If I were Edmund, I would seriously consider cooperating with this plan, because all of my others involved eliminating him from my inner editorial staff, not rehabilitating him. Of course, he doesn’t think I have the authority or nerve to fire him. We’ll see…

Monday, April 6, 2009

The peanut gallery

So, does anyone else wonder what this blog is for? Because to be honest, I’m a little confused about it. I don’t see anything about Chinese Medicine, which is my thing, after all, and worse, it’s so serious, and so freaking earnest. I think it’s time to shake things up and find the fun in this experiment, and hopefully post here more often.

Let’s start with a confession. It’s true that I seem like I’d be a very nice and dutiful student, the sort who would have several sharpened pencils on hand, but that wasn’t the whole story while I was in school, and I spent a lot of years in school. In reality, I had an obedient and earnest exterior, but it hid a seemingly inexhaustible supply of inappropriate observations and comments, and many of them would kind of puff out, under my breath, so only the folks who sat right next to me knew this part of me, for better or worse.

I would rather spend time with inappropriate comment making Eliza than earnest Eliza, though I am sure that there are those who prefer the “normal” seeming version of me. You know – the nice girl. The one you met towards the beginning of coffee hour at church. Yeah – the fucking minister’s wife! I can get a little tired of her.

I can’t tell a joke to save my life, except for my “interrupting cow” knock-knock joke, and I don’t quite have the timing of that one down yet. But sometimes, there’s a great and hilarious moment when I can see the beautiful ridiculousness of the human struggle in an instant. And then, puff, unexpected and inappropriate comment. I want to stop editing those out, because I love those moments. They give me room to breathe and smile and love our flaws and our idiosyncrasies, love our insane attempts to control the uncontrollable, and to deny the obvious. We are incredible creatures, and I feel more like dancing with that reality than ruining it with too much thought.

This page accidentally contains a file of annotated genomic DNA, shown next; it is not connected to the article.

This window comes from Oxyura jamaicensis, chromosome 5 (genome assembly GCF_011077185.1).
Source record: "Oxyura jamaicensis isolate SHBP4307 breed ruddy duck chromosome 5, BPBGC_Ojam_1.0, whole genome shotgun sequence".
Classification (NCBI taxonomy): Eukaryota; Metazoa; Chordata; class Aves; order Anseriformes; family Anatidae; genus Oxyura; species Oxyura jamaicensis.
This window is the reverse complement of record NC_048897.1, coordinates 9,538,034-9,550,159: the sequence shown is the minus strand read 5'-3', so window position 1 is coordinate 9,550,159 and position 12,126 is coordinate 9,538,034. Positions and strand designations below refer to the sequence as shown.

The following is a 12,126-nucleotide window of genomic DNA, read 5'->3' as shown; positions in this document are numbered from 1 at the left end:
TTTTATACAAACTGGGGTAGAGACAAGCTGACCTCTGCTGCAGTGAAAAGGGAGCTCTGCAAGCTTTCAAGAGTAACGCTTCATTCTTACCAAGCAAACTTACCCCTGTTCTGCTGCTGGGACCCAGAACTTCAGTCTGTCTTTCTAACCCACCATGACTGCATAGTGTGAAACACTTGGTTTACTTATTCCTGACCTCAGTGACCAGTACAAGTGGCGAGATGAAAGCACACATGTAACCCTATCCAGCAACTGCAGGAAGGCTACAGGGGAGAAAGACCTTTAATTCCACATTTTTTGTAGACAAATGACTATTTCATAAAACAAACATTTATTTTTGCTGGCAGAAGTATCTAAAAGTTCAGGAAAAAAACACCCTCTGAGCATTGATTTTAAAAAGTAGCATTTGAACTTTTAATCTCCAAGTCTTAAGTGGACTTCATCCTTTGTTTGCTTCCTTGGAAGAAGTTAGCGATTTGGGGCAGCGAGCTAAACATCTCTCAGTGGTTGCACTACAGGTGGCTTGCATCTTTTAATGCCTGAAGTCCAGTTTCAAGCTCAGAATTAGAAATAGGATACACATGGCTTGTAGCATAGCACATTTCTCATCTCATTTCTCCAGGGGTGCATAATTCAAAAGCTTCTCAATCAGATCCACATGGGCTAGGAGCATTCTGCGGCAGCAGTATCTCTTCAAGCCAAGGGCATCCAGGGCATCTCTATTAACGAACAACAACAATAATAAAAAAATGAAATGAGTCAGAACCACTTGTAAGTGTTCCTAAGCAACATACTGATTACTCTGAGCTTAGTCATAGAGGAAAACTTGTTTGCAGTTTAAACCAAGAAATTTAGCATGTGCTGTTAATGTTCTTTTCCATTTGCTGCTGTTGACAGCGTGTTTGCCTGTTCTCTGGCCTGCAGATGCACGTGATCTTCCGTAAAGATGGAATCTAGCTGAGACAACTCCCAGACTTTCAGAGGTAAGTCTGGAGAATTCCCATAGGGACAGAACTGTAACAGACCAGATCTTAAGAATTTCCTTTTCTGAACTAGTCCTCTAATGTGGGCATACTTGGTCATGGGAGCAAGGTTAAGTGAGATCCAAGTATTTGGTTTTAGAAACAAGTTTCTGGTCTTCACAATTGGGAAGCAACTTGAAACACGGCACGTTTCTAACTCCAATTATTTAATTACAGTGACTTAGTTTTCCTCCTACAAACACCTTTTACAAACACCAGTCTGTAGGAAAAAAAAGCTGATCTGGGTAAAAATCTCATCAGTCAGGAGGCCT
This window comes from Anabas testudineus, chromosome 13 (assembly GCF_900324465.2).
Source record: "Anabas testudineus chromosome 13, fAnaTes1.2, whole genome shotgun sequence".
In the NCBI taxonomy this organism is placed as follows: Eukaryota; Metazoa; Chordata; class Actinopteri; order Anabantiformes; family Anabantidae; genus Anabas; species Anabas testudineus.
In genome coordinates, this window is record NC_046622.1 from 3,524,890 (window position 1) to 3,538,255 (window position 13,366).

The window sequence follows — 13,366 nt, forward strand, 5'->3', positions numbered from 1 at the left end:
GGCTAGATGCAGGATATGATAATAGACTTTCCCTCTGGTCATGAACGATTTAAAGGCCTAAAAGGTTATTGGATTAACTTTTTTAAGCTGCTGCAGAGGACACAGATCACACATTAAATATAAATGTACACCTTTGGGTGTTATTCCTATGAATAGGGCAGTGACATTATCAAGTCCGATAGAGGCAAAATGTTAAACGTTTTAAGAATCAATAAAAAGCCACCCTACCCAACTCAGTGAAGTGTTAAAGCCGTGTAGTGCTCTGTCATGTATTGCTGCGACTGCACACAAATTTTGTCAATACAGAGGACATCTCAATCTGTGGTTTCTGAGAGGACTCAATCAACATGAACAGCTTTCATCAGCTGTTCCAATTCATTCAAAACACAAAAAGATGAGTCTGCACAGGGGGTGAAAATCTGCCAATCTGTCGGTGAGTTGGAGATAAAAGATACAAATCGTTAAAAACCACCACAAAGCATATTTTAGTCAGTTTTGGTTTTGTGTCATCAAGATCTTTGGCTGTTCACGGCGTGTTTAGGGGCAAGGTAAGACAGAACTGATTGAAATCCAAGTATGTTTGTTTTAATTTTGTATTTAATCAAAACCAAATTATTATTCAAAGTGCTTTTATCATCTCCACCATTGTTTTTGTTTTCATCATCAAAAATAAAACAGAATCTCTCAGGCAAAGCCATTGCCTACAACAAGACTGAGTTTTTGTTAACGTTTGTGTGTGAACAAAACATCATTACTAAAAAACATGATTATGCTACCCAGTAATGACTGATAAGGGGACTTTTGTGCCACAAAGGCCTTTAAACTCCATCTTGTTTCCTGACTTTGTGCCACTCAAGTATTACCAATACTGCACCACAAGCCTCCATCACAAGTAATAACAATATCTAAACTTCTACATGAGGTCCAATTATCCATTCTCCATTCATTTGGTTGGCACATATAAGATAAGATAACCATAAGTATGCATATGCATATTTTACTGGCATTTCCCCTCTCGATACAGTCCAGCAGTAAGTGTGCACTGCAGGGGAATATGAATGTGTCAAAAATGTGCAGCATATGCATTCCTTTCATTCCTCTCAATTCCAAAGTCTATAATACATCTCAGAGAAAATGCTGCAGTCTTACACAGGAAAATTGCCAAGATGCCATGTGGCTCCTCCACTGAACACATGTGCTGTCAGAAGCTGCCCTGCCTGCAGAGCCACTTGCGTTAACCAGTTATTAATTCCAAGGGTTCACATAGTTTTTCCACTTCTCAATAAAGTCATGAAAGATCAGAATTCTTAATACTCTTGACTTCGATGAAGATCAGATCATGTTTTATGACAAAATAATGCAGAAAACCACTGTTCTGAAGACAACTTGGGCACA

The new name of this blog is “Under your breath,” because I kind of like it. Your comments are most welcome!

Saturday, April 4, 2009

The impatience of the “montage” mindset

Sometimes I wonder how all the TV I watched while I was growing up effected who I am now.

I particularly wonder about this when I am faced with a big project that will take ongoing focus and a lot of commitment and hard work. I don’t have a great track record with self directed big projects – I do a lot better when I’m accountable to some sort of authority, and the threat of “getting in trouble” or letting someone down spurs me through each stage of a project.

I wonder about the TV because, when I’m planning or working on a project like this, I fantasize about just having a good montage instead of studying. I think, in a montage I could just sit here looking focused and weary for a moment, surrounded by my books. Then I could take off the glasses that I don’t have (but they would make me look more serious) and I could rub my eyes and turn back to my books with noble resolve. Then, maybe I’d fall asleep on my books. Then, I’d arrive at my exam and sit there, focusing intently for a few more moments. Finally, the test results would arrive and I’d open the envelope with nervous anticipation, and maybe hug an attractive loved one in celebration before collapsing, exhausted, into a big comfy chair. That could take under 2 minutes on a TV show.

And for some reason, I feel like that makes the work harder. Some bit of my mind expects to achieve something meaningful and ambitious in just a few dramatic minutes. How silly.

These days, I’m making a conscious effort to remind myself of how good it feels to work hard to achieve something. When I show up and do my work, I congratulate myself sincerely. This is a big step, because I used to think things like “it’s about time you got off your butt and took care of this, you lazy jerk.”

It’s painfully obvious that if I show up to work, only to admonish myself for not having already done it, I’m not going to look forward to showing up. I don’t know where this habit of self-abuse came from, but I don’t think that’s what’s most important. I know how I want to face my projects, and I’m going to spend my energy working on that. No more emotional scar forensics for Eliza, no sir. I’m going to try to starve the beast of my resistance and put my energy towards creating what I do want.

Or, maybe I should just watch more Jim Jarmusch movies and re-calibrate my perception of how long things should take.